Although certain politicians and even scientists will suggest otherwise, most agree our basic human desire for sex remains pretty unchanged. Over the centuries we’ve acknowledged that ladies like it just as much as the men folk, both sexes can be completely uninterested, and there’s also the possibility that same sex lovers getting down and dirty isn’t, in fact, dirty. Every new generation accepts something as tame that the previous generation thinks taboo. My mother finds the practice of bondage troubling, but the idea is ordinary to me. Whereas I don’t quite understand her fascination with the word “slutpuppy” because that’s just ooky.
I’m not saying one generation is better than the other, I’m more curious about how we got to the place we are. I am pretty in tune with the going-ons of Gwen, so I have no problem pinpointing a lot of my sexual identity development happening simultaneously with the films and TV that I watched in the 90s. Thinking back, the 90s stand out to me as a hodgepodge decade when it came to sex in film. We had the renewal of romantic melodramas as a reaction to the social commentary-filled erotic thrillers of the 80s, the depiction of realistic sex in comedies, and the rise in popularity of rape culture. Of course all these themes wouldn’t have been possible without the decades before them, but something happened in the 90s that made sex seem pleasurable through love, humor, and invasion.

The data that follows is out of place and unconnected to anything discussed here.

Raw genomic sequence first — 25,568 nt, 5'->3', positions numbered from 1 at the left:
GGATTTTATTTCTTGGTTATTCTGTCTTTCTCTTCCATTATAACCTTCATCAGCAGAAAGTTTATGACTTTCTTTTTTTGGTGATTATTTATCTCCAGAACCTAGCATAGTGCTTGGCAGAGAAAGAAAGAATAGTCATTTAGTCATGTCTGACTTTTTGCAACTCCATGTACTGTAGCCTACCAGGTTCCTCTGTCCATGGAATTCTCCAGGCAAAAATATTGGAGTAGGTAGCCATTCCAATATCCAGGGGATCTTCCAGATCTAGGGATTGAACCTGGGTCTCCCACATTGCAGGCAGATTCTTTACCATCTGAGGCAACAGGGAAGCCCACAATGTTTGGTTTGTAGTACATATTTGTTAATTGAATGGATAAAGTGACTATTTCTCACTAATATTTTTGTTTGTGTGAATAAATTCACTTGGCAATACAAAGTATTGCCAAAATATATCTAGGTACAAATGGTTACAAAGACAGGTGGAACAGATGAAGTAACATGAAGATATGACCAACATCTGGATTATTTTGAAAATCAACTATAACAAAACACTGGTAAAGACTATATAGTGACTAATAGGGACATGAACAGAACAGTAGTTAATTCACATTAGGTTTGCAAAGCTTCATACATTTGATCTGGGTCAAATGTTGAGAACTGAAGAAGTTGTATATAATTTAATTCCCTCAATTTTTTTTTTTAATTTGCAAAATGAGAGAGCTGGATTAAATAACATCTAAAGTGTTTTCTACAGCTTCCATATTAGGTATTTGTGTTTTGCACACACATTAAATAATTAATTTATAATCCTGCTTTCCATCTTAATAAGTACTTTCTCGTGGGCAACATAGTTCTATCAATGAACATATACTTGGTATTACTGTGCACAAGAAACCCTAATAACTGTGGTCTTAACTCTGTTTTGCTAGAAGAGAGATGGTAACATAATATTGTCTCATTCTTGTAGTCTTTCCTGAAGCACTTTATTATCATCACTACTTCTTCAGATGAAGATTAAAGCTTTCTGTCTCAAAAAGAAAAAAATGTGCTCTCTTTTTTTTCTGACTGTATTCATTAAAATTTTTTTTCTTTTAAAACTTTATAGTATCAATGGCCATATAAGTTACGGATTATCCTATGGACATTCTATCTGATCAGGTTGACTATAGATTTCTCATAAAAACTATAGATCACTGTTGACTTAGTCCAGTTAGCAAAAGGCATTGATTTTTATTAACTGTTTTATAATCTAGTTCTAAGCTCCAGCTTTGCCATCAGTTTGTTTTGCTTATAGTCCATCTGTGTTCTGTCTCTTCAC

If you want erotic thrillers, you need to go back to the 1980s. Brian De Palma, Adrian Lyne, and David Lynch cornered the market with their thought provoking and down south stimulating offerings, and as the decade bled into the 1990s the desire for the weird seemed to dwindle. The turn of the decade was a serious time, following years of economic recession and a widening gap between the upper and lower classes. We needed a break from watching bored, rich sociopaths ravage women through sexual games and torment men through power plays. Audiences wanted less Dressed to Kill kink and more Ghost sweetness. Overtly romantic films weren’t slim in the 1980s, but directors like Jerry Zucker, Gillian Armstrong, and Jocelyn Moorhouse took the sexual attraction into the bedroom, just like De Palma, Lyne, and Lynch had taught them. They never shied away from showing sex as sensual, beautiful, and a natural part of a couple’s development. With less generational restrictions imposed on their art, the new American melodrama thrived.
Moorhouse’s How to Make an American Quilt depicts a young woman at a crossroads in her life. Does she marry her faithful, longterm boyfriend who has proposed the night before she flees to her grandmother’s house to finish her Master thesis, or does she leave him behind to explore an unknown future? Finn (Winona Ryder) flirts and takes up (as the kids call it) with a shirtless lifeguard, played by Johnathon Schaech, and eventually finds herself swept up in the excitement of a summer fling. As this is part morality tale, she is racked with guilt following her affair and the surprise visit from her fiancé Sam (Dermot Mulroney) puts the pressure on her to make a decision. After receiving blank stares from Leon the Lifeguard once she confesses to her conflicting emotions, Finn finally realizes sex and love don’t mean the same thing. She is able to say goodbye to the hunky lifeguard and embrace a life with the loving Sam.